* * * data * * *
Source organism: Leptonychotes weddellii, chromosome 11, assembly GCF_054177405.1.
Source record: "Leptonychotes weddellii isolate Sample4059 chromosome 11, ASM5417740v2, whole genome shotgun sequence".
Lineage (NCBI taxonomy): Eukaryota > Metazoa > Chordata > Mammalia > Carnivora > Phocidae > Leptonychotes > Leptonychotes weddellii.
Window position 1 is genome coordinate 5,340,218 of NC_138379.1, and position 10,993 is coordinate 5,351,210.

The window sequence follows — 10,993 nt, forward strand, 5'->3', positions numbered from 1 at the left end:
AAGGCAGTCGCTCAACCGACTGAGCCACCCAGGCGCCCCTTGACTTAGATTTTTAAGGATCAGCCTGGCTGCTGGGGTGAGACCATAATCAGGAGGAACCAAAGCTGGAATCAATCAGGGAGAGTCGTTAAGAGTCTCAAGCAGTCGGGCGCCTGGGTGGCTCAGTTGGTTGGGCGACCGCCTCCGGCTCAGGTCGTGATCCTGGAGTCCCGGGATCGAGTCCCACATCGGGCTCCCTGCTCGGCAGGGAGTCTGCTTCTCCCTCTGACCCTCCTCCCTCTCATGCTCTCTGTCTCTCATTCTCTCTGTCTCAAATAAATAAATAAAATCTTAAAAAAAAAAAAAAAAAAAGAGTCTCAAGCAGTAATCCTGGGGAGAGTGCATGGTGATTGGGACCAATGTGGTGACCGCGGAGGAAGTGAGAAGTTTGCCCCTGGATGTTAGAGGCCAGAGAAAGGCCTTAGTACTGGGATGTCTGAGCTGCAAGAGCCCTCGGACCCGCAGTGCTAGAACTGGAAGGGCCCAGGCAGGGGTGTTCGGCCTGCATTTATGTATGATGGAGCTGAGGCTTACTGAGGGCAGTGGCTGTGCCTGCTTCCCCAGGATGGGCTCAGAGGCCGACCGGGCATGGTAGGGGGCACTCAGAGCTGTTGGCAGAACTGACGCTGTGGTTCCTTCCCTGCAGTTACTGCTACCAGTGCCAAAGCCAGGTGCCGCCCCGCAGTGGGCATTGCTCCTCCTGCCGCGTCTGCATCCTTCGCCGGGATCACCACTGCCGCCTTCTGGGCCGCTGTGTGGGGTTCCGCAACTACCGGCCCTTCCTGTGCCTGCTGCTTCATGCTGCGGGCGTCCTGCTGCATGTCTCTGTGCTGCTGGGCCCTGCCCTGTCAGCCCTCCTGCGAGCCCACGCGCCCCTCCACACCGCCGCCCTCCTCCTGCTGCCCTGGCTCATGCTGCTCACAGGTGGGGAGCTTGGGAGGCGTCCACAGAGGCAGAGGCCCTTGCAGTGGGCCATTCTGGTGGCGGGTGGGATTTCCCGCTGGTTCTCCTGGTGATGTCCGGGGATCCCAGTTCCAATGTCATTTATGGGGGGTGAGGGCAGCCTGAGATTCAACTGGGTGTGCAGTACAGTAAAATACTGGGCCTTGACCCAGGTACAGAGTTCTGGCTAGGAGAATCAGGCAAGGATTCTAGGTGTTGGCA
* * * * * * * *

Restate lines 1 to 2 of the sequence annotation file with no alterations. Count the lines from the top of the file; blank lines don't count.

Source organism: Leptonychotes weddellii, chromosome 11, assembly GCF_054177405.1.
Source record: "Leptonychotes weddellii isolate Sample4059 chromosome 11, ASM5417740v2, whole genome shotgun sequence".